Time to Chill Out

I decided to post this essay before it [possibly] gets published on a different site (and I get paid for it!). I won’t keep this up for long!


I was not a fan of Six Flags in Arlington, Texas. Sure, the Looney Tunes mascots were alright and I enjoyed rides like the Tea Cups and the train, but not the other rides. These were the rides that always had lines, they always drew a large crowd from very early in the morning to twenty minutes before closing time.

Every year, we would go and every year, I would find a way to avoid these monstrous rides; I bawled my eyes outs, ate hot dogs too quickly and got sick, purposely woke up and got ready at an alarmingly slow rate, and, my best effort, my knees got stuck in the train ride mentioned before. Of course, my parents caught on to my plans and it was my father who masterminded a devious plan only he was capable of pulling off.

Like any child, I had acquired quite a few toys throughout the years. At one point, I had a good number of comic book action figures, which I combined into my own version of a Justice League, I called them ‘Da Council’. One morning, I woke up to a note that had Batman’s cape taped to it along with some ketchup used to form one simple message: “You will never find your Council. Sincerely, Mr. Freeze”.

Extremely gullible, I explained to my parents that my toys came to life and left evidence. Dad showed me some tickets that had pictures of a Mr. Freeze ride that was brand new to Six Flags, and he would help me fight this villain. I did not question how he already had tickets, I merely yelled that we had to save my Council immediately.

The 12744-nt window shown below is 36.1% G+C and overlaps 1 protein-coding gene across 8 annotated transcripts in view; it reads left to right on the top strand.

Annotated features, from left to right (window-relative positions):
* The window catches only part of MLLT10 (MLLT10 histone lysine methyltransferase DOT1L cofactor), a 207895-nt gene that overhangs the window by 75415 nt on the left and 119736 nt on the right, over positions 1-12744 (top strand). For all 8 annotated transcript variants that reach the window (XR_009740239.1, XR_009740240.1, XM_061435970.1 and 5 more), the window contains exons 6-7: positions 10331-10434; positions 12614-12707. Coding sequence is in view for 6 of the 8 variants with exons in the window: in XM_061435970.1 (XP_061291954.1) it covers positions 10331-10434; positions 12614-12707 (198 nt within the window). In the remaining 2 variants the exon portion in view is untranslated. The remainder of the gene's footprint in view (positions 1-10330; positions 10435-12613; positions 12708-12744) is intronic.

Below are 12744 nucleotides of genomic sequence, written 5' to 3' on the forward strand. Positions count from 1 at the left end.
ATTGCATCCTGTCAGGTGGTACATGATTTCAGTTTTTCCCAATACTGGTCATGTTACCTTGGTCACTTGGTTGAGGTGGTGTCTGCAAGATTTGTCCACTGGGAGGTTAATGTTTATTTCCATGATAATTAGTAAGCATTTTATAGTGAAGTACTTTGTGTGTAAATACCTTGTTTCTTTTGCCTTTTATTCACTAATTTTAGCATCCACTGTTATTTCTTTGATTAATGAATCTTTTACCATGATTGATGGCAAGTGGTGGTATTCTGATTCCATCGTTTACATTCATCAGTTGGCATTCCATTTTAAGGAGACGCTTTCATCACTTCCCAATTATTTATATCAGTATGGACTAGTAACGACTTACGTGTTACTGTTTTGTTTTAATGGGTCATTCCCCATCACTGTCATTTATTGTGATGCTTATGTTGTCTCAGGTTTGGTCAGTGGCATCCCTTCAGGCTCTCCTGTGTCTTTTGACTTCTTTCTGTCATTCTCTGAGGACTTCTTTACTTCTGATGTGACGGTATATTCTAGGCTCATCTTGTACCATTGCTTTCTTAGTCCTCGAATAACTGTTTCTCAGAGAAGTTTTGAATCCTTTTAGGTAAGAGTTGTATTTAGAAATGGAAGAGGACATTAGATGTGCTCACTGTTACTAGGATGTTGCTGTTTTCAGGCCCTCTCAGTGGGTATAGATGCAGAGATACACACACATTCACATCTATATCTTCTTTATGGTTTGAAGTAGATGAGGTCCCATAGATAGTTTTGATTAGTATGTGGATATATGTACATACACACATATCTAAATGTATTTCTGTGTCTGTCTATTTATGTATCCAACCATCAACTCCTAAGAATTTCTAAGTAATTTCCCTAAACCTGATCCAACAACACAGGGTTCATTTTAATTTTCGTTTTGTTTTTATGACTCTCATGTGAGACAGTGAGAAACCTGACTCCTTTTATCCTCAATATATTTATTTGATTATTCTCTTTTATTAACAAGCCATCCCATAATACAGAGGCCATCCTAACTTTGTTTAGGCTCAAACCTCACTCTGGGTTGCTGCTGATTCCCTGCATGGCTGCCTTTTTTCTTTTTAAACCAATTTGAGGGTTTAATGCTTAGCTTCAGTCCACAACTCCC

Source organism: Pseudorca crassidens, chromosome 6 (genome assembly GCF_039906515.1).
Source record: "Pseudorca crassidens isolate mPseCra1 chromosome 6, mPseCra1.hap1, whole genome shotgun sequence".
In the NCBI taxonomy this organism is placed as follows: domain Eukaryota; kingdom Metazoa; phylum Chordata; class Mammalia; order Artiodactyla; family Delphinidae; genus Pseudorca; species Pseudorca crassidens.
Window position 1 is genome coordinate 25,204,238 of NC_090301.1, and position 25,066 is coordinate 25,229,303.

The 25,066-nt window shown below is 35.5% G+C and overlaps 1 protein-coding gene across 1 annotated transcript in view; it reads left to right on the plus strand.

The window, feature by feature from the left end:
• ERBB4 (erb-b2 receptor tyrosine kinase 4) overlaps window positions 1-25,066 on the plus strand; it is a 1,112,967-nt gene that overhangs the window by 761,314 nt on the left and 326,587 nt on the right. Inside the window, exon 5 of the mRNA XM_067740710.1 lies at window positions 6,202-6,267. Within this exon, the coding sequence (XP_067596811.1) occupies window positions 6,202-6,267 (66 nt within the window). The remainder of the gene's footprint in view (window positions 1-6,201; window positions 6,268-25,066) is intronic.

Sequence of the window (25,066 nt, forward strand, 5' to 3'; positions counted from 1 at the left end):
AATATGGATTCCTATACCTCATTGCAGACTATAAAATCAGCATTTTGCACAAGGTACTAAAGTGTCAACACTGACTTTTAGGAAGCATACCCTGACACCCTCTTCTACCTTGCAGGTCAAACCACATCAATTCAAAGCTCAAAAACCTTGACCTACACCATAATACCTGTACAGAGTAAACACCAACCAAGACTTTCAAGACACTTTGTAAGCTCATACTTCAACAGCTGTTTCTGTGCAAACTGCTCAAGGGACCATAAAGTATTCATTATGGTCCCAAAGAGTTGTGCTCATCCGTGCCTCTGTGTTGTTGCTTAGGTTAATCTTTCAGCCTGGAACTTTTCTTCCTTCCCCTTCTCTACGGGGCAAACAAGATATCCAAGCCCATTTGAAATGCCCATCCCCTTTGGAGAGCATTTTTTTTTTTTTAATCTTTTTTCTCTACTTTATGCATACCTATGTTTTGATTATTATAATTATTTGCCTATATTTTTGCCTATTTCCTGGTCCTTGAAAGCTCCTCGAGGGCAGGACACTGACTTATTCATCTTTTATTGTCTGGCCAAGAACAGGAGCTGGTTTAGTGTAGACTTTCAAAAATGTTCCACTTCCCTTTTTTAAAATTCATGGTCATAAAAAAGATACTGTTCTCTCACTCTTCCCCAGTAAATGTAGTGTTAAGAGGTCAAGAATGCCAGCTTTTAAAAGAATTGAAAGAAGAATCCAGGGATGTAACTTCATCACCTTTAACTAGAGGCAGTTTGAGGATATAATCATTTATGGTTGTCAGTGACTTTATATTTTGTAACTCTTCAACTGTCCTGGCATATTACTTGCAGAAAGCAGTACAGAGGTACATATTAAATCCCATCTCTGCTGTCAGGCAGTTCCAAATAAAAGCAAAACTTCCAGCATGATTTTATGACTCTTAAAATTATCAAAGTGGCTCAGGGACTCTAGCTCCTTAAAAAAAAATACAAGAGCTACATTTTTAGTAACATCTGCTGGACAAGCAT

Upon arriving at the theme park, I realized how foolishly I had jumped into this rescue mission. Here I was, a ten year-old who always feared roller coasters, ready to take on the Mr. Freeze. This was not a normal ride, it forced its passengers to go backwards, at speeds only my mom could top in her car. Naturally, I tried to back down. My father, under the guise of playing my sidekick for this mission, urged me forward and I kept thinking how much I hated my toys.

Still, I managed to not scream as much until I realized there were no seats like in the usual coasters, your feet dangles in the air. I tried to remain calm, I tried to act tough for Batman and Knuckles, but when the workers strapped my shoulders in promising there was no bar to hold me down, I had let loose. However in 3.8 seconds, my scream was drowned out as the ride reached 70 mph. We rode through a cold warehouse and climbed up a peak, then the ride fell backwards and my screams were only matched by dad’s evil laughter. At this moment, I realized he worked for Mr. Freeze. This was the last time I would place any value on my toys.


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